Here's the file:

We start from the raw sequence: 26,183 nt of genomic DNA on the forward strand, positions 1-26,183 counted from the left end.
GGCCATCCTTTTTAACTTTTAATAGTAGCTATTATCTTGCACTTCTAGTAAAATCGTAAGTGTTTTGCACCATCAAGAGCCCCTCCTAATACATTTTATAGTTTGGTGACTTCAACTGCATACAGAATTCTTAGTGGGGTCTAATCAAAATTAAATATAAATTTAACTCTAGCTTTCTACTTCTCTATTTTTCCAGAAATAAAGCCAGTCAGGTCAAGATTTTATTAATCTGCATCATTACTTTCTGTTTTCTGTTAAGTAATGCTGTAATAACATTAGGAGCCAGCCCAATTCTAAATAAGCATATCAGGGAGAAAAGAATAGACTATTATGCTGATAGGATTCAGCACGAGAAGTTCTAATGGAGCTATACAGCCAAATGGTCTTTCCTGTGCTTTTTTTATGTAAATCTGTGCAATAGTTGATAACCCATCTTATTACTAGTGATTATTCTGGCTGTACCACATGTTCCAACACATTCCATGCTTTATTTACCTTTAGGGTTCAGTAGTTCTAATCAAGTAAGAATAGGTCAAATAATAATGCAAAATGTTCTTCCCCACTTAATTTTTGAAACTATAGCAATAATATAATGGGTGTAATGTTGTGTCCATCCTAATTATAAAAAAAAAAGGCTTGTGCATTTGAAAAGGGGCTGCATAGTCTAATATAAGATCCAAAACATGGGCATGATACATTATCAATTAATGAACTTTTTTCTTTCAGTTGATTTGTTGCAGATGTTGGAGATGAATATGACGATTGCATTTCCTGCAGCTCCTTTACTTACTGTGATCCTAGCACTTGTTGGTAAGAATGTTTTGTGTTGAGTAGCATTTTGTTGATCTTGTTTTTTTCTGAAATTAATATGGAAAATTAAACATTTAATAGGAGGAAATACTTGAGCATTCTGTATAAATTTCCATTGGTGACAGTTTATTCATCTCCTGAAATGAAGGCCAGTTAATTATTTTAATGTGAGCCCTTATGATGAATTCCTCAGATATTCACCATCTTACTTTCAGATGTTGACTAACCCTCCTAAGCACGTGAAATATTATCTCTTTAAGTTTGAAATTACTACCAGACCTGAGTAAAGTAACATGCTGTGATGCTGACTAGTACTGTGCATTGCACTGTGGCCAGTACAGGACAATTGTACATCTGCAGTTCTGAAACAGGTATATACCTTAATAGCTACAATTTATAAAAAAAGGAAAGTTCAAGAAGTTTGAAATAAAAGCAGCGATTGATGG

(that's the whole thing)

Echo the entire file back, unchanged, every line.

We start from the raw sequence: 26,183 nt of genomic DNA on the forward strand, positions 1-26,183 counted from the left end.
GGCCATCCTTTTTAACTTTTAATAGTAGCTATTATCTTGCACTTCTAGTAAAATCGTAAGTGTTTTGCACCATCAAGAGCCCCTCCTAATACATTTTATAGTTTGGTGACTTCAACTGCATACAGAATTCTTAGTGGGGTCTAATCAAAATTAAATATAAATTTAACTCTAGCTTTCTACTTCTCTATTTTTCCAGAAATAAAGCCAGTCAGGTCAAGATTTTATTAATCTGCATCATTACTTTCTGTTTTCTGTTAAGTAATGCTGTAATAACATTAGGAGCCAGCCCAATTCTAAATAAGCATATCAGGGAGAAAAGAATAGACTATTATGCTGATAGGATTCAGCACGAGAAGTTCTAATGGAGCTATACAGCCAAATGGTCTTTCCTGTGCTTTTTTTATGTAAATCTGTGCAATAGTTGATAACCCATCTTATTACTAGTGATTATTCTGGCTGTACCACATGTTCCAACACATTCCATGCTTTATTTACCTTTAGGGTTCAGTAGTTCTAATCAAGTAAGAATAGGTCAAATAATAATGCAAAATGTTCTTCCCCACTTAATTTTTGAAACTATAGCAATAATATAATGGGTGTAATGTTGTGTCCATCCTAATTATAAAAAAAAAAGGCTTGTGCATTTGAAAAGGGGCTGCATAGTCTAATATAAGATCCAAAACATGGGCATGATACATTATCAATTAATGAACTTTTTTCTTTCAGTTGATTTGTTGCAGATGTTGGAGATGAATATGACGATTGCATTTCCTGCAGCTCCTTTACTTACTGTGATCCTAGCACTTGTTGGTAAGAATGTTTTGTGTTGAGTAGCATTTTGTTGATCTTGTTTTTTTCTGAAATTAATATGGAAAATTAAACATTTAATAGGAGGAAATACTTGAGCATTCTGTATAAATTTCCATTGGTGACAGTTTATTCATCTCCTGAAATGAAGGCCAGTTAATTATTTTAATGTGAGCCCTTATGATGAATTCCTCAGATATTCACCATCTTACTTTCAGATGTTGACTAACCCTCCTAAGCACGTGAAATATTATCTCTTTAAGTTTGAAATTACTACCAGACCTGAGTAAAGTAACATGCTGTGATGCTGACTAGTACTGTGCATTGCACTGTGGCCAGTACAGGACAATTGTACATCTGCAGTTCTGAAACAGGTATATACCTTAATAGCTACAATTTATAAAAAAAGGAAAGTTCAAGAAGTTTGAAATAAAAGCAGCGATTGATGG